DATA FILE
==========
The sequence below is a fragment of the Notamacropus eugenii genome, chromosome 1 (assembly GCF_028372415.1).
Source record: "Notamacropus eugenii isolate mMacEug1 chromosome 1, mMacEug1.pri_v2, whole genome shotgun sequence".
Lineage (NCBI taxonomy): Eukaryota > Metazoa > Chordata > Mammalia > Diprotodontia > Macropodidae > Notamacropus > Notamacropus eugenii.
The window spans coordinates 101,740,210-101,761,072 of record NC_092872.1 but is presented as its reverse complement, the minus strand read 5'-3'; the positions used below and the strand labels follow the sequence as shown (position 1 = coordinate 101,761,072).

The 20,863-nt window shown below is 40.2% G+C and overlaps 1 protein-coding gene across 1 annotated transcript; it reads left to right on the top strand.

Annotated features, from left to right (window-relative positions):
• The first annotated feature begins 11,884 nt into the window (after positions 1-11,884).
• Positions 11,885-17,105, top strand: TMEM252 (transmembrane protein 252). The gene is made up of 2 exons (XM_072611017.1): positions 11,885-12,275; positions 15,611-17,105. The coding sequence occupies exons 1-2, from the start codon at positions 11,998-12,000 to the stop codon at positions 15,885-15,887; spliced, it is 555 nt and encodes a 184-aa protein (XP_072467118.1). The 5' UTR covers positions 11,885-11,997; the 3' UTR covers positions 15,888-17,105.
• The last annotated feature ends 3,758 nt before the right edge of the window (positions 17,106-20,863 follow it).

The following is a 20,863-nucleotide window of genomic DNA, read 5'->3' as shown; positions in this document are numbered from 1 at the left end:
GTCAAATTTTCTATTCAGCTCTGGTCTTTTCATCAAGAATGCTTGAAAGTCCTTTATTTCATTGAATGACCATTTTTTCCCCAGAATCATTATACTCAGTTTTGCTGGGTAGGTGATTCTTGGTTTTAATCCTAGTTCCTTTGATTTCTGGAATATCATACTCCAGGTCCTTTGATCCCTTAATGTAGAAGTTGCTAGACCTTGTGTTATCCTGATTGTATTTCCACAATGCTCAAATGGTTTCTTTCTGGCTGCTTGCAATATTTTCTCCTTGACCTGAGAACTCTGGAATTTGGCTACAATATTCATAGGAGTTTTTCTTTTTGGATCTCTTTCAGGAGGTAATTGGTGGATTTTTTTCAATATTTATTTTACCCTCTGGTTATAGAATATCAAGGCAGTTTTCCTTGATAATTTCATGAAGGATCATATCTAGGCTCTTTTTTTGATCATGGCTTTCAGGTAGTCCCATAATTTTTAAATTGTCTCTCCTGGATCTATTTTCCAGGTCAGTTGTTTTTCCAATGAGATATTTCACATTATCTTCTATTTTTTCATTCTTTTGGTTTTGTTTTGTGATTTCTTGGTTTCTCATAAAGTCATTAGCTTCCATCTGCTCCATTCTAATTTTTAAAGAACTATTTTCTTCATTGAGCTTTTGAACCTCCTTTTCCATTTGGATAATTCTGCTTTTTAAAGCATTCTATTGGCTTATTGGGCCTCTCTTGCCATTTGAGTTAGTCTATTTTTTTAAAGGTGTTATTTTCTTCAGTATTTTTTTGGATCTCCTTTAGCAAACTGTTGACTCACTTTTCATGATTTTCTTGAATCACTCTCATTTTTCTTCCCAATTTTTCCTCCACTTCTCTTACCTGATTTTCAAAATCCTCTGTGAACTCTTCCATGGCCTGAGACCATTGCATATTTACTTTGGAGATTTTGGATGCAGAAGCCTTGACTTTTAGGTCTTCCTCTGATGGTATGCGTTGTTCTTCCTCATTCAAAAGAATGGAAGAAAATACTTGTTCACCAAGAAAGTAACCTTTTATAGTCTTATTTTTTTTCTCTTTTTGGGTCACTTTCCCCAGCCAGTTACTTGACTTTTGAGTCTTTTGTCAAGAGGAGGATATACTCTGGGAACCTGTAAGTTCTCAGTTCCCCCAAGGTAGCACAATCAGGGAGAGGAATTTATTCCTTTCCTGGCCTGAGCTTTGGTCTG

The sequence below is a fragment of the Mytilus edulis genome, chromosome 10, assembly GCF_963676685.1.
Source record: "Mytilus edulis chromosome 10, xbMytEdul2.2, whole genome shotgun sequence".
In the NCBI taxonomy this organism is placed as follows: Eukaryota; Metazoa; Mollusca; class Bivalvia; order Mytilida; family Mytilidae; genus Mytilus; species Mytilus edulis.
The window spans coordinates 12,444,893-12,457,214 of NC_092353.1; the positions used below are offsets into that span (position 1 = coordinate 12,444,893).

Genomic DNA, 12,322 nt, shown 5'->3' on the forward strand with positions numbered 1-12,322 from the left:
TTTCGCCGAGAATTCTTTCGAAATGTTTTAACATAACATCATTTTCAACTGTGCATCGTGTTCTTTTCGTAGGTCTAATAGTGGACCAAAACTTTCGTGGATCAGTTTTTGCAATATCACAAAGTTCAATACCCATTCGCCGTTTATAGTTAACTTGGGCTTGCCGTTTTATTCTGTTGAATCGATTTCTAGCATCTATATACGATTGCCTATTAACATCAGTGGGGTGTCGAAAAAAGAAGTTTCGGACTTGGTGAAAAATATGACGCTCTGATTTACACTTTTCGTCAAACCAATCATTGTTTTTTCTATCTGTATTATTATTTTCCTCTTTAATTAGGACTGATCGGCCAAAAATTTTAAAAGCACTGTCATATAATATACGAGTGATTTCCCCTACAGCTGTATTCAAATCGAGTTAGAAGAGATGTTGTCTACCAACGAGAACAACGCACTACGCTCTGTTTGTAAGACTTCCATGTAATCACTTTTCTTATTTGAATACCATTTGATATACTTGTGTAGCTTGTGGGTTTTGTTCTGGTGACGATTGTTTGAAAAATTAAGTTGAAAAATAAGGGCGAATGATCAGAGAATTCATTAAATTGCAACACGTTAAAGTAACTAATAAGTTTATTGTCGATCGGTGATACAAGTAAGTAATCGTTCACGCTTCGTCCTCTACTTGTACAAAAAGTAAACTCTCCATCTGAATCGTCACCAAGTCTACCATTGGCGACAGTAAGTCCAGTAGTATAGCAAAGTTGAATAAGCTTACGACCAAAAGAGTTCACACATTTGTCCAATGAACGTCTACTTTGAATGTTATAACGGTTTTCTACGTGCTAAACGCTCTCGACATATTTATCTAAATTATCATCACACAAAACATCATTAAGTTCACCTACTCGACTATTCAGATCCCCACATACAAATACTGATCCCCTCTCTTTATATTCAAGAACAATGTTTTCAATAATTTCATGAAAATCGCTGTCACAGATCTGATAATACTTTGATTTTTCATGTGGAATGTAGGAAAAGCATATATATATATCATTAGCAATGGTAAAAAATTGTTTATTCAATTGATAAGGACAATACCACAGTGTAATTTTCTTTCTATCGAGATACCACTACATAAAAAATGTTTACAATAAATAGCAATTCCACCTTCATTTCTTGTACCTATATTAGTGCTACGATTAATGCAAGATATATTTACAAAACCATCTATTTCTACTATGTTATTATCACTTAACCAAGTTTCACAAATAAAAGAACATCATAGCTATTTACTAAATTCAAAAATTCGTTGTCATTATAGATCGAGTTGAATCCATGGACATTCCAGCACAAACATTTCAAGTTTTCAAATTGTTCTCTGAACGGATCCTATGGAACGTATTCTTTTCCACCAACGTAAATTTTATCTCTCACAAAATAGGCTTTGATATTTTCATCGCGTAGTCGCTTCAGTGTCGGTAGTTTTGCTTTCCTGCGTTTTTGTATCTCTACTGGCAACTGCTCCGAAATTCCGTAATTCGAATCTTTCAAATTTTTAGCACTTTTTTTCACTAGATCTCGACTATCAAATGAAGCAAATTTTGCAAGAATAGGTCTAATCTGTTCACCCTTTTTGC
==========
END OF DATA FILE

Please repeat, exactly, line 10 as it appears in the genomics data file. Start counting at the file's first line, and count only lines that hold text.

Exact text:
The following is a 20,863-nucleotide window of genomic DNA, read 5'->3' as shown; positions in this document are numbered from 1 at the left end: